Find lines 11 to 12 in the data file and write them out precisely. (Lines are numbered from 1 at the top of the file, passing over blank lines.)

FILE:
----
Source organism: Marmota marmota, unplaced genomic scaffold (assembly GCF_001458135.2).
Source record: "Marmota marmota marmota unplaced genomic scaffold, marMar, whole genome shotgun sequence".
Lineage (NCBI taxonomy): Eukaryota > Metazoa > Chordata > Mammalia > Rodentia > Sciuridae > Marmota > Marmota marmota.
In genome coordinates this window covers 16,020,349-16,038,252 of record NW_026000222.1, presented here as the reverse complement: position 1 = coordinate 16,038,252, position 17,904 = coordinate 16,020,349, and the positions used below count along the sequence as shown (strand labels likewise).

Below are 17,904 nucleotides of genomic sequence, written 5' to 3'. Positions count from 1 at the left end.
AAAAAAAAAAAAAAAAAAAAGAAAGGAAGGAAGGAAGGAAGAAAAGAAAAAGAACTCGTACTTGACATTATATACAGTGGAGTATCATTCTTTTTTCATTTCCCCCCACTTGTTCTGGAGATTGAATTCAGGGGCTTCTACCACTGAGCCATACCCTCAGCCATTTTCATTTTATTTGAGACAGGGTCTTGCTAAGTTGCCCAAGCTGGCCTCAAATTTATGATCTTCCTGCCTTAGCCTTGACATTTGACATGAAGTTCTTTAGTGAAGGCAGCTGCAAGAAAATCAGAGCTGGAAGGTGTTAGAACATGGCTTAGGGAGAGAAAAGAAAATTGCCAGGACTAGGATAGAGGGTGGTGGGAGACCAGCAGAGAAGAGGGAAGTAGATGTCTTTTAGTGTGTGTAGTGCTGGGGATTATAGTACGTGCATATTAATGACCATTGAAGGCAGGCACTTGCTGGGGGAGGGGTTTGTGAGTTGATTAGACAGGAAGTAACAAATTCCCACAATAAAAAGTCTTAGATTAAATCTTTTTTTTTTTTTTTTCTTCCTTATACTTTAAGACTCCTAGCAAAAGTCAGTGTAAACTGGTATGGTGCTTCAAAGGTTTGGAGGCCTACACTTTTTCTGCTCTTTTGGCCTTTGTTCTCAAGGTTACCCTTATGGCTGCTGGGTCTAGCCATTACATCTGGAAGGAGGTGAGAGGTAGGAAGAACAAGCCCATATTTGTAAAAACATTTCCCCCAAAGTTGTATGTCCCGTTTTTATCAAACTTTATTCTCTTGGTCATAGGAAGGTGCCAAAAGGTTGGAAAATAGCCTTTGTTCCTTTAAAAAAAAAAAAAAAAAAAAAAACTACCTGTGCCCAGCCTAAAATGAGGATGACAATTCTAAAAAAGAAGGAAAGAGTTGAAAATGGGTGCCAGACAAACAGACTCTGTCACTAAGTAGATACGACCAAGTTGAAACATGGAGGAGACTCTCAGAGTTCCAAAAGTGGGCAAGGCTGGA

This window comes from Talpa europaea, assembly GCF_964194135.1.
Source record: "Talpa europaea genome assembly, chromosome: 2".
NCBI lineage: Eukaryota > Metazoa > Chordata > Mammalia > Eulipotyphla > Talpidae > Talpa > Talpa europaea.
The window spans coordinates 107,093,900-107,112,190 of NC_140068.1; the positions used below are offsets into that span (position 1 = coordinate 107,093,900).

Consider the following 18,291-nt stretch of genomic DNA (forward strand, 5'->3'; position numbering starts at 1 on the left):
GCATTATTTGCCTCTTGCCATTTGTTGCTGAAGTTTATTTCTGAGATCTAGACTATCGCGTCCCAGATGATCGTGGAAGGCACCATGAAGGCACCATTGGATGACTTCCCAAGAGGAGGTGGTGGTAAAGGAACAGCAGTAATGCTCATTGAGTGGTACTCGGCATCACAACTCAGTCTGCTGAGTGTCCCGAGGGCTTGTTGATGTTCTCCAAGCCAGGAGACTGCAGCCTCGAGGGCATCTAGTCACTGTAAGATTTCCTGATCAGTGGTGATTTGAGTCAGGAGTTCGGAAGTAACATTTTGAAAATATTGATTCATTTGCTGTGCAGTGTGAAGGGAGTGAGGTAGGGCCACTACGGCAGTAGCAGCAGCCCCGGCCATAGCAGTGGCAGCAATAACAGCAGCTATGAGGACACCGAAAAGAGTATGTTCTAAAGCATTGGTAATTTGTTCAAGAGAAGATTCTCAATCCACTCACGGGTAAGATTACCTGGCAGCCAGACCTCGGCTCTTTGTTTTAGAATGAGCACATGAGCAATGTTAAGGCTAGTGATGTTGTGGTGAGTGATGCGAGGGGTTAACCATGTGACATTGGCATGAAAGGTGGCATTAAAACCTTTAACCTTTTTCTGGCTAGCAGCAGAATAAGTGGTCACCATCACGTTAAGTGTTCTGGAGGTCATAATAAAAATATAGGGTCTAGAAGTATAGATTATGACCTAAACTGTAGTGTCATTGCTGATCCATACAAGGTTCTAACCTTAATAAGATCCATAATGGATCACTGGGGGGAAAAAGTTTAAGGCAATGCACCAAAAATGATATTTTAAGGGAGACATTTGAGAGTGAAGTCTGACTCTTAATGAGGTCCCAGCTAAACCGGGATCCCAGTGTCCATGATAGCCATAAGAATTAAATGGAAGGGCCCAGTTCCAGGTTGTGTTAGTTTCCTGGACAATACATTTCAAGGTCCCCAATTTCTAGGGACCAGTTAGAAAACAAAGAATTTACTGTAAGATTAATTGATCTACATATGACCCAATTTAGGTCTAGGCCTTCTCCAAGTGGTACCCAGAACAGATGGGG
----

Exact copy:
Consider the following 18,291-nt stretch of genomic DNA (forward strand, 5'->3'; position numbering starts at 1 on the left):
GCATTATTTGCCTCTTGCCATTTGTTGCTGAAGTTTATTTCTGAGATCTAGACTATCGCGTCCCAGATGATCGTGGAAGGCACCATGAAGGCACCATTGGATGACTTCCCAAGAGGAGGTGGTGGTAAAGGAACAGCAGTAATGCTCATTGAGTGGTACTCGGCATCACAACTCAGTCTGCTGAGTGTCCCGAGGGCTTGTTGATGTTCTCCAAGCCAGGAGACTGCAGCCTCGAGGGCATCTAGTCACTGTAAGATTTCCTGATCAGTGGTGATTTGAGTCAGGAGTTCGGAAGTAACATTTTGAAAATATTGATTCATTTGCTGTGCAGTGTGAAGGGAGTGAGGTAGGGCCACTACGGCAGTAGCAGCAGCCCCGGCCATAGCAGTGGCAGCAATAACAGCAGCTATGAGGACACCGAAAAGAGTATGTTCTAAAGCATTGGTAATTTGTTCAAGAGAAGATTCTCAATCCACTCACGGGTAAGATTACCTGGCAGCCAGACCTCGGCTCTTTGTTTTAGAATGAGCACATGAGCAATGTTAAGGCTAGTGATGTTGTGGTGAGTGATGCGAGGGGTTAACCATGTGACATTGGCATGAAAGGTGGCATTAAAACCTTTAACCTTTTTCTGGCTAGCAGCAGAATAAGTGGTCACCATCACGTTAAGTGTTCTGGAGGTCATAATAAAAATATAGGGTCTAGAAGTATAGATTATGACCTAAACTGTAGTGTCATTGCTGATCCATACAAGGTTCTAACCTTAATAAGATCCATAATGGATCACTGGGGGGAAAAAGTTTAAGGCAATGCACCAAAAATGATATTTTAAGGGAGACATTTGAGAGTGAAGTCTGACTCTTAATGAGGTCCCAGCTAAACCGGGATCCCAGTGTCCATGATAGCCATAAGAATTAAATGGAAGGGCCCAGTTCCAGGTTGTGTTAGTTTCCTGGACAATACATTTCAAGGTCCCCAATTTCTAGGGACCAGTTAGAAAACAAAGAATTTACTGTAAGATTAATTGATCTACATATGACCCAATTTAGGTCTAGGCCTTCTCCAAGTGGTACCCAGAACAGATGGGG